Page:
The Issue of Debt: Part 5, Mortgages
Recently, a client decided to pay their mortgage in full, and live their retirement years mortgage (and other debt) free. While this may not be something to consider for many people, for my clients it was a very real option, and I was happy to help them make it a reality.
As you know, there are many types of mortgages. Fixed, adjustable, long, short, etc… the options are seemingly endless. Over the years during my home buying endeavors, I’ve had many mortgages. Without them, I couldn’t have bought as many homes as I have. I’ve leaned towards the fixed rate mortgages for their simplicity and unchanging payment structure. My goal has been to become debt free prior to retirement. This can be done by getting the right size mortgage and when you are able, make additional principal payments and retire your debt early.
I know people that hope to never pay off their mortgage. They are using their low monthly payment to finance their slightly higher, less affordable lifestyle. There are advisors that recommend the same, never pay off your mortgage. Their assumption is their investments will outperform the interest cost. This may be true in the long run. However, over the past two decades we’ve seen a great deal of volatility. And with that volatility, we’ve seen investors make poor decisions and lose a great deal. Investors don’t always keep their investments in the markets. In my experience, those with no mortgage worry less about market fluctuations. I’ve also heard the mistaken argument about losing their tax deduction. “I’ll lose my tax savings.” But you will retain more of your own money if you don’t pay any interest.
Over the long run never paying off your mortgage may be, objectively, the better route. However, upon entering retirement feelings and the subjective decision criteria usually win over and it is determined by many, including the client I just helped, happiness comes without a mortgage.
1. Get a much smaller house than you can “afford.” Smaller will save your more in lower heating, air, upkeep, maintenance, etc… This will allow you larger budgets on other necessary expenses.
2. A mortgage payment should be no more than 25% of your take home pay.
3. Put 15-20% down on a 15 year or less mortgage.
4. Pay it off as soon as possible given your other spending needs like education, retirement accounts funding and paying cash for cars.
Robin’s Input: Dan asked me if I had anything to say about mortgages and I had to laugh and say, “I don’t know much about them other than we own a few of them, and someday it will be great when we own the homes they represent.” I am not a financial planner but I do have a strong opinion about mortgages. I can remember a conversation Dan and I had years ago when we had just become engaged, and how I hoped we would plan our finances around one salary because my dream was to duck out of my nursing career when the babies came. A few months later he purchased our first home based on his salary, while we saved all of my salary for vacations, education, and long-term savings.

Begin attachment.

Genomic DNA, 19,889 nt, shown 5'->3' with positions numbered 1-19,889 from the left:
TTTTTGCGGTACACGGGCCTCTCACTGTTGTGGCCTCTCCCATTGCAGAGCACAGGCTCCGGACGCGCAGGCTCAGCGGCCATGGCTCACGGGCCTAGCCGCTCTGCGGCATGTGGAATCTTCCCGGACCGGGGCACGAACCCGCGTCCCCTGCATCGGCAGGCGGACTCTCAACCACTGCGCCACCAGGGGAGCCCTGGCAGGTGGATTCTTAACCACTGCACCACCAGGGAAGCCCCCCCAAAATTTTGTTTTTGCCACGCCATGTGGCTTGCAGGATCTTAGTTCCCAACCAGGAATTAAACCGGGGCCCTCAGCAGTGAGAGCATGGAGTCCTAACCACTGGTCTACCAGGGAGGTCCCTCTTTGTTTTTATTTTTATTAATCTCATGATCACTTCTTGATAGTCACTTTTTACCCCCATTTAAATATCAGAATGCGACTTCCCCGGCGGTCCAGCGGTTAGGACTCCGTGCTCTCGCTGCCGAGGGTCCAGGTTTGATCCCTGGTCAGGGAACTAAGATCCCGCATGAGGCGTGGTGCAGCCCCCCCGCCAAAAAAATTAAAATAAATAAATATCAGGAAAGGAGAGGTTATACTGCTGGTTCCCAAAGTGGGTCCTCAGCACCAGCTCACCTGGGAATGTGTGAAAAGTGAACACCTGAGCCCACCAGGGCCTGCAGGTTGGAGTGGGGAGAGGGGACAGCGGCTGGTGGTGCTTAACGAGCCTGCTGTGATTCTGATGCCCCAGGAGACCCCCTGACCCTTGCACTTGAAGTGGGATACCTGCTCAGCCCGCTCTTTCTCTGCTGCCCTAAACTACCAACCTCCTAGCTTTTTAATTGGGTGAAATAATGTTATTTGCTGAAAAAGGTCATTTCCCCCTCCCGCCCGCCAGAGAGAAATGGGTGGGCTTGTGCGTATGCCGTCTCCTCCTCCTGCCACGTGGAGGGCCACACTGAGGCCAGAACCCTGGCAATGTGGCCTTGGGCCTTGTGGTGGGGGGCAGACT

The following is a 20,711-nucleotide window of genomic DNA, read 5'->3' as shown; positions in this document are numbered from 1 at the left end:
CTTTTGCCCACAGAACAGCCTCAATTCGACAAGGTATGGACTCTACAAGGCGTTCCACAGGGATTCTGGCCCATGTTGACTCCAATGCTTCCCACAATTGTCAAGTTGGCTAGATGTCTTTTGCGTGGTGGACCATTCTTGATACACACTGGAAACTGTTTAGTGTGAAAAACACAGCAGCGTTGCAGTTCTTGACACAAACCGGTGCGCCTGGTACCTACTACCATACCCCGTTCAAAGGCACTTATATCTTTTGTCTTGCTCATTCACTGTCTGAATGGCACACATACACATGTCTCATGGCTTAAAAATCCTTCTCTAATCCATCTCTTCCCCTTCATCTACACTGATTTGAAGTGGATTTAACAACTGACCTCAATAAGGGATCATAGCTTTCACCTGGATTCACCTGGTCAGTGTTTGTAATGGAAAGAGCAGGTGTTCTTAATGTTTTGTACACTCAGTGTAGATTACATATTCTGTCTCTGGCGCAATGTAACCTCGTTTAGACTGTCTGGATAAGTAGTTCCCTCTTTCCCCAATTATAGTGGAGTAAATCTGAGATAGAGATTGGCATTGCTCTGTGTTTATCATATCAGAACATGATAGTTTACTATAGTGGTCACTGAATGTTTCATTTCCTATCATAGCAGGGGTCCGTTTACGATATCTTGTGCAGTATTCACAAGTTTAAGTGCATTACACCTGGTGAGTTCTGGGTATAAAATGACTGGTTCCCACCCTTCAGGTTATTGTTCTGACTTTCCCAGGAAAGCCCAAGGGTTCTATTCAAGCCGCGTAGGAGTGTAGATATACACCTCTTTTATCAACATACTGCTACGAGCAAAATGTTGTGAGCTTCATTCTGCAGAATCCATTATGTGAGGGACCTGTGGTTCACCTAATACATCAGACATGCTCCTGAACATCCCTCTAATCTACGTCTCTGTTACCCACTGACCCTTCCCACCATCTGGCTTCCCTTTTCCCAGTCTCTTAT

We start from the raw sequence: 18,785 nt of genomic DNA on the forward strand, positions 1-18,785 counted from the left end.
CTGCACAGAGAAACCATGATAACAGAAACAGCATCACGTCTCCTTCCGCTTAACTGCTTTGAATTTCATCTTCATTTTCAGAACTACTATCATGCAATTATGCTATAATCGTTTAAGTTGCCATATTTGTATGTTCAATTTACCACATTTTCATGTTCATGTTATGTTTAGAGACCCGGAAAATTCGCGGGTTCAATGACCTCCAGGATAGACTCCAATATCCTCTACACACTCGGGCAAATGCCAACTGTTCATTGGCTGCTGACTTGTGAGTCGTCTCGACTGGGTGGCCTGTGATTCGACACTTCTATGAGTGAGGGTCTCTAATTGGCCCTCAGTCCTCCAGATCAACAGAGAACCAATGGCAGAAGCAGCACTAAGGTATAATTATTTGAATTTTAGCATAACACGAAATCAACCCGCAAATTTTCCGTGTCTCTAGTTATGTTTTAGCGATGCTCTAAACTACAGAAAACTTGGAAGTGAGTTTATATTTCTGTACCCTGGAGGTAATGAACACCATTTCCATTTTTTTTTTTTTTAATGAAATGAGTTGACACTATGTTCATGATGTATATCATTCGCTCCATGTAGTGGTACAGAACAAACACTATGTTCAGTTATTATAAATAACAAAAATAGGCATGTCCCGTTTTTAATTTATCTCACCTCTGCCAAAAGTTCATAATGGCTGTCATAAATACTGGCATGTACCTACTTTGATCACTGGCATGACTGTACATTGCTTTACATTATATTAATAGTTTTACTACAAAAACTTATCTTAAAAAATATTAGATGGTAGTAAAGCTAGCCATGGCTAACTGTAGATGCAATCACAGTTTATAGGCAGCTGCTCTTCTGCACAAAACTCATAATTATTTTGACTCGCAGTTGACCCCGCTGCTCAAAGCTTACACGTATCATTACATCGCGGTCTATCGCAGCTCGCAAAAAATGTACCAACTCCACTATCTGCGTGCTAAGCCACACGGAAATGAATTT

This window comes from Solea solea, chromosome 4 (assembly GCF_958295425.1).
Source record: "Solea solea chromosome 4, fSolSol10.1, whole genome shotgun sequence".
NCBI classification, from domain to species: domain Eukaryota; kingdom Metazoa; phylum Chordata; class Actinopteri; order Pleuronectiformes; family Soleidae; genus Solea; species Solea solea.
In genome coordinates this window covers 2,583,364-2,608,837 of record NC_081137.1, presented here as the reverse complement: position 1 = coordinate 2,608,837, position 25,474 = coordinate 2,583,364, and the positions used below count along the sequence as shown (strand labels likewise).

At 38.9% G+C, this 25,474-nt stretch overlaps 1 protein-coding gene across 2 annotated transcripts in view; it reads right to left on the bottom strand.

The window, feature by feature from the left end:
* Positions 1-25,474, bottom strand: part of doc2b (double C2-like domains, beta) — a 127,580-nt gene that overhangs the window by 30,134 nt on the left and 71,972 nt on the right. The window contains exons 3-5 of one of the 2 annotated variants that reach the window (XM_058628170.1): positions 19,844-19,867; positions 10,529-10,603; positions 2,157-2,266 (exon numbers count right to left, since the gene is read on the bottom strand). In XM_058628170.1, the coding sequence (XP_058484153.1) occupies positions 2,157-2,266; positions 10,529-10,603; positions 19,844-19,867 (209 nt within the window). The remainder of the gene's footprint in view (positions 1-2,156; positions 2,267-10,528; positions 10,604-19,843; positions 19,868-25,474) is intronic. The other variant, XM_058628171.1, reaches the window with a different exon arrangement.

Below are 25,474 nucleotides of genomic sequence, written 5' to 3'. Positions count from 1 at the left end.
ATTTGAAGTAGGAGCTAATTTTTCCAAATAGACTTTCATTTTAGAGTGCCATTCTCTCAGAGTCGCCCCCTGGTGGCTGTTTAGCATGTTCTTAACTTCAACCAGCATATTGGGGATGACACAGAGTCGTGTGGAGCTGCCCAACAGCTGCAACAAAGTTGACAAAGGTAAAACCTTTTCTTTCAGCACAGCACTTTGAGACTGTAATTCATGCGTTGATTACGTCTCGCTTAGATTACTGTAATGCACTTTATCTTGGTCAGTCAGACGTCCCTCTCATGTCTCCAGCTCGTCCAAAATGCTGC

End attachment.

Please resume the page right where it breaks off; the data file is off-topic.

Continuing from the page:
This forethought afforded us relief in life’s setbacks, and options while attaining our dreams. Life does hand us hard times such as we experienced when we were starting our family. Between our two sons we had lost a baby at 20 weeks. I was on bedrest for four weeks until the baby died in utero, and the grief that followed was intense. The next baby was high risk, putting me at Rammstein Army Hospital for four weeks and more bed rest. Because we had based our lifestyle and mortgage on one salary, I could concentrate on my own recovery without the stress of earning a salary.
Life is expensive and unpredictable, but the best insurance you can give yourself is living below your means. Couples who base their mortgage on 25% of one salary find the freedom to take a lower paying position to advance a career- we see this often with folks going back and forth between the government and private sectors. The “one salary” option gives a couple freedom to take turns advancing their education while going part-time at work. And lastly, when starting a family both men and women can take turns dipping in and out of their careers to take care of babies. If you are single, look at Dan’s guidelines to base your mortgage on 25% of your take home pay; to allow yourself relief when times are tough and freedom when life hands you opportunities.
Look at you life goals and ask yourself if a big mortgage will hinder any of those plans.
Dan and Robin Joss
Previous Debt Articles
The Issue of Debt: Part 1, The Role of an Advisor
The Issue of Debt: Part 2, 5 Types of Debt Defined
The Issue of Debt: Part 3, How We Avoid Credit Card Debt
The Issue of Debt: Part 4, What to do When Family has Debt